The starting point for a strata council is to look at the strata corporation’s bylaws. In my view, the standard bylaws already prohibit short-term rentals. Standard bylaw 3(1)(d) provides that an owner, tenant, occupant or visitor must not use a strata lot in a way that is illegal. If the municipality’s bylaws prohibit short-term rental uses, then the use of that strata lot for short term rentals is illegal, and therefore a contravention of the bylaws. In addition, standard bylaw 3(1)(e) provides that an owner, tenant, occupant or visitor must not use a strata lot in a way that is contrary for which the strata lot or common property is intended as shown expressly or by implication on or by the strata lot. The Strata Property Act contemplates only two types of strata lots, residential or non-residential. Non-residential is what most people refer to as commercial strata lots. The strata plan will indicate expressly or by  implication whether the strata lots are residential, non-residential or a combination of both. Section 1 of the Strata Property Act defines residential as “a strata lot designed or intended to be used primarily as a residence”. While residence is not defined, the court has considered its definition in the strata corporation context. In Louis v. Strata Plan LMS 499, the court held that a “residence” is a man’s abode or continuance in a place. In addition, the court concluded that a residence has some degree of permanence rather than the transience of a tourist. Based on that analysis, short-term rentals do not provide a guest a “residence”. As a result, the strata lot is not being used for residential purposes, which is a contravention of standard bylaw 3(1)(e).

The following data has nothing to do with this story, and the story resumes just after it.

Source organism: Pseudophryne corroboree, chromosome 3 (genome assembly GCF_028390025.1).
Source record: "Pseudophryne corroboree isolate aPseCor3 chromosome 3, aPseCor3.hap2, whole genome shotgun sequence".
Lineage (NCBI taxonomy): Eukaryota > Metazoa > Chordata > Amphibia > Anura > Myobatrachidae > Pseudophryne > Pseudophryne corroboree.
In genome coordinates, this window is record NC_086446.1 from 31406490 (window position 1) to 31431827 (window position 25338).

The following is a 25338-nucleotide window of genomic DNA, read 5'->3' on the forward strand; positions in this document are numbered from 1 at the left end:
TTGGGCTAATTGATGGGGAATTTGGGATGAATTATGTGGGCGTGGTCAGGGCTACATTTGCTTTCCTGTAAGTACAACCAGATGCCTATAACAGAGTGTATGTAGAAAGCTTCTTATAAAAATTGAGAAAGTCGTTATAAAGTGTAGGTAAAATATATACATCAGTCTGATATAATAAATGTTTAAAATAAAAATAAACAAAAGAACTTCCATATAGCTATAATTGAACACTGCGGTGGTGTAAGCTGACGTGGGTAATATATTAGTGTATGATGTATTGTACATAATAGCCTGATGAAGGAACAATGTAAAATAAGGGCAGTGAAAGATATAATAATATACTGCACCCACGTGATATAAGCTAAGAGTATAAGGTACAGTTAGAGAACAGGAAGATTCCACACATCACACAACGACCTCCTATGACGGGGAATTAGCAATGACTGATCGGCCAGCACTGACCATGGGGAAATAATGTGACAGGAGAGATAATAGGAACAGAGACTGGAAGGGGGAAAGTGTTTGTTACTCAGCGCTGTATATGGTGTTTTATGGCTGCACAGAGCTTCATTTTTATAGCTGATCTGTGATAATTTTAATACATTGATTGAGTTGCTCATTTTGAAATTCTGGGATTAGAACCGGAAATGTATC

Unfortunately, the above type of analysis is sometimes insufficient to convince owners that they are contravening the bylaws. For certain behaviours a strata corporation tries to curb, it can be more effective to have a bylaw that directly addresses the issue. Some strata corporations have tried to do that with their rental bylaws. Bylaws will say something like “the minimum period of time a strata lot may be rented is one year”. The idea being that this bylaw prohibits an owner from renting a strata lot on a daily, weekly or even monthly (if less than a year) basis. However, the difficulty in trying to enforce this bylaw is that more often than not, these strata lots are not being “rented” under a lease. In The Owners, Strata Plan VR 2213 v. Duncan & Owen, the owner rented the strata lot to a tenant, who offered the strata lot for rent on a short term basis. The strata corporation wanted a Form K and move in fee for each change of subtenant. However, the court concluded that since the strata lot was “rented” pursuant to a license, these guests were neither tenants nor subtenants. Because they were not owners either, they were considered “occupants” as defined in section 1 of the Strata Property Act. There is a large body of case law that draws a distinction between a “lease” in contrast to a license. In short, a “lease” grants the tenant the right to exclusive possession, while a license grants the right to use. It’s the difference between renting an apartment and booking a hotel room. Most of these short term rentals are not done pursuant to a tenancy agreement and the hosts and guests are not subject to the Residential Tenancy Act if the rental period is less than a month. Rental bylaws that set out a minimum period of time a strata lot can be rented are not effective because these types of short term rentals are not “rentals” in the traditional landlord tenant sense. Since changes in occupancy is not a contravention of rental bylaw and do not trigger the requirement to provide a Form K, a rental bylaw is not effective.